California’s Rolling Blackouts are Unnecessary

We can quickly build hundreds of megawatts of demand flexibility and eliminate the need for rolling blackouts --​ by *paying* people to network their appliances

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By
Cisco DeVries
-
August 18, 2020

Even as California increases its use of renewable energy, the state continues to rely heavily on dirty, expensive power plants to meet the demand for energy when it hits its peak in the early evening hours. As we’ve seen, when demand for electricity exceeds all supply, utilities can be forced to shed load by rotating neighborhoods through blackouts.

It doesn’t need to be this way. Over the past decade, OhmConnect has developed the remarkable technology -- and track record -- to network hundreds of thousands of appliances and devices in California homes to automatically “flex” when the electric grid is congested, dirty and expensive. ​We at OhmConnect already have 150,000 connected homes delivering more than 150 megawatts of power reduction in the State’s grid -- and have paid more than $13 million to California households for their participation.​ By expanding this effort, we can quickly build enough flexible capacity to avoid most rolling blackouts.

A single home’s impact might sound small, but the collective impact is enormous. With only non-financial support from the State, we can connect enough homes and appliances over the next year to build hundreds of megawatts -- or peak power “negawatts” -- as well as pay participating California families tens of millions of dollars per year.

California, to its credit, has led the nation in the installation of renewable energy to get us to 100% carbon-free power. Solar and wind have become the backbone of our energy supply. While they are now cheaper than burning fossil fuels, unfortunately they can’t generate power when the sun isn’t shining and the wind isn’t blowing. And on very high demand days, there sometimes isn’t enough power available to meet demand. That is what we are seeing right now.

Here is where our network of homes and appliances comes in.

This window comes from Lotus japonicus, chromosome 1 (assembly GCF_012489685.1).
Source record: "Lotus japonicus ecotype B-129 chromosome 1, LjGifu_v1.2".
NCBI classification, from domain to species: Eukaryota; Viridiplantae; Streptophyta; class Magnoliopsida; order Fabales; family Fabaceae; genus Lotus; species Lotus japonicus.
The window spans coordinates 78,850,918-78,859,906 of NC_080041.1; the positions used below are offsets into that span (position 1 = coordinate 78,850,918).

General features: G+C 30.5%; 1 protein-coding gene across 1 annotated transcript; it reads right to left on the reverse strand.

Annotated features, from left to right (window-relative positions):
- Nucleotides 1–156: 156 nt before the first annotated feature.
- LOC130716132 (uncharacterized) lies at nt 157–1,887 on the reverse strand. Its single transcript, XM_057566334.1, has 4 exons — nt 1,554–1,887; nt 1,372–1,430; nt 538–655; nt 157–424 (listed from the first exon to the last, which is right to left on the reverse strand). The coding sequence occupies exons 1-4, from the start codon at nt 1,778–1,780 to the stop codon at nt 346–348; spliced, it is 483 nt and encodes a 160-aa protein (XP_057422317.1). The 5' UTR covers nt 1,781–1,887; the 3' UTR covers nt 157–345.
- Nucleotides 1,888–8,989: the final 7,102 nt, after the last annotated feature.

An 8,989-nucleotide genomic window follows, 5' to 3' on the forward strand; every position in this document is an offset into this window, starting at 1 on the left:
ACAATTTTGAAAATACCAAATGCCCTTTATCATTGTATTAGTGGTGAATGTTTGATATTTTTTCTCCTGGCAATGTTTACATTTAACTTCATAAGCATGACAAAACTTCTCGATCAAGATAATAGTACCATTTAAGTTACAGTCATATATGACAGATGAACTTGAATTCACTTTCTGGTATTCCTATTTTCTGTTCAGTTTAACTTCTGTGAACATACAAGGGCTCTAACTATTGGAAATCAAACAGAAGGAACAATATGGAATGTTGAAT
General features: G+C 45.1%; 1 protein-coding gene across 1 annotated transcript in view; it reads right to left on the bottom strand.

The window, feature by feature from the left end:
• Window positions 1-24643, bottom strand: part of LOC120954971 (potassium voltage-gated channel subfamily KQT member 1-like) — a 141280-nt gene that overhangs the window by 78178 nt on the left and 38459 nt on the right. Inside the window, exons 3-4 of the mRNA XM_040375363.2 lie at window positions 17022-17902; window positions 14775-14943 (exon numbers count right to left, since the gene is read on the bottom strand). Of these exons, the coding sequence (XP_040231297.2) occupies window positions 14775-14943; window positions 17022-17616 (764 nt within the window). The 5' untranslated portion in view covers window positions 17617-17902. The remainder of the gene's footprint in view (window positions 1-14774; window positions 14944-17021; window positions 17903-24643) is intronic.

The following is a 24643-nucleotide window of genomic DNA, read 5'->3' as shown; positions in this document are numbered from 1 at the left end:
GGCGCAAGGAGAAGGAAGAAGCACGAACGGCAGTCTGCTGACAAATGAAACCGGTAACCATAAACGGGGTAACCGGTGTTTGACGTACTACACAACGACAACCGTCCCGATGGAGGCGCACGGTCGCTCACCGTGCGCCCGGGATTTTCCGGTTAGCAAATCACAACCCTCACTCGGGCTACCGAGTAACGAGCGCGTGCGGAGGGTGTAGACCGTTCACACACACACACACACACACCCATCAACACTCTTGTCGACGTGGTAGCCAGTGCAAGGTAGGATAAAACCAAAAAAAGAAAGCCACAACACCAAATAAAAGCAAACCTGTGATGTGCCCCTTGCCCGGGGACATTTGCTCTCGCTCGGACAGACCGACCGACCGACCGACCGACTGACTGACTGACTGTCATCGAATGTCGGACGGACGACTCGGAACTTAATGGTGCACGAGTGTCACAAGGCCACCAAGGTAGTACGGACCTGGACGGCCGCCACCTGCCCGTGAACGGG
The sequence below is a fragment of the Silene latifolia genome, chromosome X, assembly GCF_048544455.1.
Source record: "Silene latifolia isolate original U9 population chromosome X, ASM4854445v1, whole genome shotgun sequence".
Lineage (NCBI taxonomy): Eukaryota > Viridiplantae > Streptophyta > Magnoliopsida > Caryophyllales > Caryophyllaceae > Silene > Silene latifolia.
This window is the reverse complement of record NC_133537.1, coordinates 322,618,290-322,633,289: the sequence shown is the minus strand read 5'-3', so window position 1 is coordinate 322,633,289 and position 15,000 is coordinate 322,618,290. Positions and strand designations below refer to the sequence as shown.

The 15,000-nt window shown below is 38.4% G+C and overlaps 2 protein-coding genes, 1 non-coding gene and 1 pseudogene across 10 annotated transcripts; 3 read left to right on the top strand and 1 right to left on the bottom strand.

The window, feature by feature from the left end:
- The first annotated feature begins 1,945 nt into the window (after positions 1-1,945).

OhmConnect supplies a wifi-enabled plug that easily connects a window air conditioner, refrigerator, or other appliance to our system. In the background, these appliances simply pause for 15 minutes at a time when the grid needs it -- and is willing to pay a lot for it. Most people don’t even realize it's happening. Simply by plugging their appliances into our smart plugs, a family can earn hundreds of dollars per year. The money is not from a subsidy or rebate; it comes from utilities and companies like OhmConnect that sell these collective savings in the wholesale energy market.

This same network of homes and appliances is also available to reduce demand during critical Flex Alerts and other grid emergencies.

Here is what we need:

It would not take much for this to be greatly expanded before next summer. While there are a number of longer term issues that should be addressed, there are two gating issues where we need engagement from the California Public Utilities Commission.

First, we need a straightforward and transparent process for CPUC approval of the capacity that we can provide to the grid at any one time. In particular, this would include a level of certainty on how our capacity (per user) is calculated so we can plan appropriately. Right now, it is a black box where no one knows even how the CPUC will calculate OhmConnect’s capacity -- making planning, contracting, financing and everything else very difficult. 

Second, we need the ability to add users to our total capacity on a regular basis. Remarkably, if OhmConnect adds a new user today, it can't get that user’s capacity for energy reduction added to any resource adequacy contracts until 2022. 

This is an important time for State leaders to commit to building the nimble system we need for a zero carbon grid. But unlike most of our climate and energy priorities, we can do this without taxpayer money and while helping residential energy customers. Let’s get to work.

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